Yes, we should be charitable, that is true. However, when we are asked to tone down our words or to soften our approach, I sense that what is going on is that the person really is uncomfortable with the issue of abortion and they are giving themselves an excuse for not getting involved.

Yes, there are many issues that call out for attention. However, the pro-life issue is not being presented anywhere by anyone except for those of us who are being called "too radical". Abortion is not being spoken about in our churches, our clergy and ministers are not addressing the topic, very few of our clergy will even attend a single pro-life event, even something as innocuous as a fund-raising dinner. So, while the subject of clergy abuse is being spoken about in plenty of churches, while Development and Peace gets to make a presentation about poverty in the Third World, the pro-life cause is put on the back burner and kept mum.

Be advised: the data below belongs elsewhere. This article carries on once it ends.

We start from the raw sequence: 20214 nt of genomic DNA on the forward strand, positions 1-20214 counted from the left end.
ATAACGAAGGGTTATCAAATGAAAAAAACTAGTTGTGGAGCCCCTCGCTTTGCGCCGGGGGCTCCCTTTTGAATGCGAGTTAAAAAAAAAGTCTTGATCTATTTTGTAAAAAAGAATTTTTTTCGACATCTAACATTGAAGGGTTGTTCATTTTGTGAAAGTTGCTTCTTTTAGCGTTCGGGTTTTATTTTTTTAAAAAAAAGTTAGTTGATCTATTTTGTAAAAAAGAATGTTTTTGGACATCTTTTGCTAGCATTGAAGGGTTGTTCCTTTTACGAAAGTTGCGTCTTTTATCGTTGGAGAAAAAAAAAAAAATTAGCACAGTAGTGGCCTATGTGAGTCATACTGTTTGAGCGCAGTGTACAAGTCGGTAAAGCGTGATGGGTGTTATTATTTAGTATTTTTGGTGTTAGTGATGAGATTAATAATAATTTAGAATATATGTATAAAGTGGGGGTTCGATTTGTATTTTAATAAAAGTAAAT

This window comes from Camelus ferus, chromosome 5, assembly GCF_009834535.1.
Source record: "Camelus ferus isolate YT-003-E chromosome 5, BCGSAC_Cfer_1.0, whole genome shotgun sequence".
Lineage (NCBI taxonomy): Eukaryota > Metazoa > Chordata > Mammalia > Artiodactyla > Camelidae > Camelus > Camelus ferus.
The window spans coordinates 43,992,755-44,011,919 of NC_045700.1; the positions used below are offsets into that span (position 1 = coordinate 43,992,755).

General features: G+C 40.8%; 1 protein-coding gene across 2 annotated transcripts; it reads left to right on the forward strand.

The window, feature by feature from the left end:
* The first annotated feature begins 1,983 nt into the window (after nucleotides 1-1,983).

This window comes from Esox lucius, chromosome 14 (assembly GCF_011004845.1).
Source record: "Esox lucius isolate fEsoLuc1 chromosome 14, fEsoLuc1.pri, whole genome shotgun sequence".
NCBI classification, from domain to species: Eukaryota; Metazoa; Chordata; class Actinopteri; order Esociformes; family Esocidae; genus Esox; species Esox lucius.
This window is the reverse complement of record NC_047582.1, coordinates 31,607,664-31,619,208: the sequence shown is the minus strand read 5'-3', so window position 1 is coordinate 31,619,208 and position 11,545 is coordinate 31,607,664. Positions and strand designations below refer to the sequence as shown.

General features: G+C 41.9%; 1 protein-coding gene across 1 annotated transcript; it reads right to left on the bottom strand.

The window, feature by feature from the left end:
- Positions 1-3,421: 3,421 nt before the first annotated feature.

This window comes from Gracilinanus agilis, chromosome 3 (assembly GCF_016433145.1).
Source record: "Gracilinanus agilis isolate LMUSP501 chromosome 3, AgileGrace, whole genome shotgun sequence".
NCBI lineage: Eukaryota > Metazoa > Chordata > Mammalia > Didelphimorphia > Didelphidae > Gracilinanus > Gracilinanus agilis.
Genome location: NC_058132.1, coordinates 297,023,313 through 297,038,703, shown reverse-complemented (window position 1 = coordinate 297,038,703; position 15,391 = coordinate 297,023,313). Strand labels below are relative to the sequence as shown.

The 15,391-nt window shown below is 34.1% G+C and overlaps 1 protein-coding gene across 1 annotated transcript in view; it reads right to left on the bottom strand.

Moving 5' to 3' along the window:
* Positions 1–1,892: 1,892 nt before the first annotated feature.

People seem to think that, by simply saying pro-lifers are too radical and that there are other issues, they have somehow done their bit for pro-life. They think that the personal conviction that life is sacred is enough; and that anyone who wants to do more is just dragging this issue out yet again, when nothing can be done about it. And so, once again, the pro-life issue is shelved and those who shelve it actually think they have given it enough attention.

I used to think like that; while being pro-life in thought, I didn't give too much more attention to it and didn't really want to attend any pro-life events. And I am not saying that everyone has to. People are called to different things and I really do believe that you should work on that which captures your heart; otherwise your efforts and enthusiasm will wane and what is the point of that?

But even those who don't want to espouse the cause of pro-life should pay attention to some effects of the abortion holocaust upon our society. Because abortion has and is affecting all of us, even if we don't know it.

I have heard abortion compared to the dropping of the atomic bomb on Hiroshima. Who could have foretold the effects of that single event? Did anyone anticipate the radioactive fall-out that would affect people for generations to come? Did anyone realise how many people would die long painful deaths from cancers caused by the explosion and that would entail providing medical care for those people?